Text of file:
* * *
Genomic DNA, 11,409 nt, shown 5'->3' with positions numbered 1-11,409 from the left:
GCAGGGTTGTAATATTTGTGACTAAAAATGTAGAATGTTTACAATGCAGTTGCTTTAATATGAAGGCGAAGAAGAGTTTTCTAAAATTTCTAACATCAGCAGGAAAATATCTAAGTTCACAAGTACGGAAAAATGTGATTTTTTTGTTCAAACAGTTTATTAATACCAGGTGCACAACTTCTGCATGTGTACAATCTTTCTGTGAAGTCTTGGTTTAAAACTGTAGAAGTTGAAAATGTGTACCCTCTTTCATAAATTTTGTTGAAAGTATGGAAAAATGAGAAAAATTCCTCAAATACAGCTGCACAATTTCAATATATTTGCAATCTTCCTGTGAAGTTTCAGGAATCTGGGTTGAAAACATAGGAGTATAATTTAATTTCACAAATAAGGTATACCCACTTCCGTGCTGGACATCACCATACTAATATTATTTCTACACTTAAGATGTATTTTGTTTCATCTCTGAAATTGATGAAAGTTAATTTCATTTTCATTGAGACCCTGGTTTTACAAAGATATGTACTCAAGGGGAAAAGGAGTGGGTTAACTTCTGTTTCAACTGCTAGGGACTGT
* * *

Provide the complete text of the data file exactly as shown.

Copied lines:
Genomic DNA, 11,409 nt, shown 5'->3' with positions numbered 1-11,409 from the left:
GCAGGGTTGTAATATTTGTGACTAAAAATGTAGAATGTTTACAATGCAGTTGCTTTAATATGAAGGCGAAGAAGAGTTTTCTAAAATTTCTAACATCAGCAGGAAAATATCTAAGTTCACAAGTACGGAAAAATGTGATTTTTTTGTTCAAACAGTTTATTAATACCAGGTGCACAACTTCTGCATGTGTACAATCTTTCTGTGAAGTCTTGGTTTAAAACTGTAGAAGTTGAAAATGTGTACCCTCTTTCATAAATTTTGTTGAAAGTATGGAAAAATGAGAAAAATTCCTCAAATACAGCTGCACAATTTCAATATATTTGCAATCTTCCTGTGAAGTTTCAGGAATCTGGGTTGAAAACATAGGAGTATAATTTAATTTCACAAATAAGGTATACCCACTTCCGTGCTGGACATCACCATACTAATATTATTTCTACACTTAAGATGTATTTTGTTTCATCTCTGAAATTGATGAAAGTTAATTTCATTTTCATTGAGACCCTGGTTTTACAAAGATATGTACTCAAGGGGAAAAGGAGTGGGTTAACTTCTGTTTCAACTGCTAGGGACTGT